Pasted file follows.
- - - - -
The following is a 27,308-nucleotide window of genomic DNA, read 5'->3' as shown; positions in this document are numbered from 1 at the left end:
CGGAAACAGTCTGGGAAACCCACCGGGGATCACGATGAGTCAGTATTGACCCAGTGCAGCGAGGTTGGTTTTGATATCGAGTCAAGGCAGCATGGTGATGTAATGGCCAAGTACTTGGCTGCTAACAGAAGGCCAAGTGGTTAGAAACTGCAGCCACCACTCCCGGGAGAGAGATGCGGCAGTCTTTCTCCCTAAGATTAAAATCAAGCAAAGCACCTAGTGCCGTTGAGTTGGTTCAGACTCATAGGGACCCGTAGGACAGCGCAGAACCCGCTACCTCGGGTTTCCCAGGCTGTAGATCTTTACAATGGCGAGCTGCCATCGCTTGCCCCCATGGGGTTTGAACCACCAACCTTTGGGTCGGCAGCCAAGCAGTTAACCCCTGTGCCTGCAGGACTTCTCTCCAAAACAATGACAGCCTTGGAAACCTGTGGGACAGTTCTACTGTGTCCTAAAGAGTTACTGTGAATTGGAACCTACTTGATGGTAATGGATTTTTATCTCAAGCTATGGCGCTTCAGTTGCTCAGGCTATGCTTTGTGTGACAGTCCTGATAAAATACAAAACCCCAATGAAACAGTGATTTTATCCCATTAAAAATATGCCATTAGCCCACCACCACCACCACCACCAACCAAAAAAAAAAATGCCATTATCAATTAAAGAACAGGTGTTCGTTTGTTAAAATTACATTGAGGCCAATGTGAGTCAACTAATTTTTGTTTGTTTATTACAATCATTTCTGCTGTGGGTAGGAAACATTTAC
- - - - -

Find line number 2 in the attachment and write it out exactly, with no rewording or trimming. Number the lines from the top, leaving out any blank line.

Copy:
CGGAAACAGTCTGGGAAACCCACCGGGGATCACGATGAGTCAGTATTGACCCAGTGCAGCGAGGTTGGTTTTGATATCGAGTCAAGGCAGCATGGTGATGTAATGGCCAAGTACTTGGCTGCTAACAGAAGGCCAAGTGGTTAGAAACTGCAGCCACCACTCCCGGGAGAGAGATGCGGCAGTCTTTCTCCCTAAGATTAAAATCAAGCAAAGCACCTAGTGCCGTTGAGTTGGTTCAGACTCATAGGGACCCGTAGGACAGCGCAGAACCCGCTACCTCGGGTTTCCCAGGCTGTAGATCTTTACAATGGCGAGCTGCCATCGCTTGCCCCCATGGGGTTTGAACCACCAACCTTTGGGTCGGCAGCCAAGCAGTTAACCCCTGTGCCTGCAGGACTTCTCTCCAAAACAATGACAGCCTTGGAAACCTGTGGGACAGTTCTACTGTGTCCTAAAGAGTTACTGTGAATTGGAACCTACTTGATGGTAATGGATTTTTATCTCAAGCTATGGCGCTTCAGTTGCTCAGGCTATGCTTTGTGTGACAGTCCTGATAAAATACAAAACCCCAATGAAACAGTGATTTTATCCCATTAAAAATATGCCATTAGCCCACCACCACCACCACCACCAACCAAAAAAAAAAATGCCATTATCAATTAAAGAACAGGTGTTCGTTTGTTAAAATTACATTGAGGCCAATGTGAGTCAACTAATTTTTGTTTGTTTATTACAATCATTTCTGCTGTGGGTAGGAAACATTTAC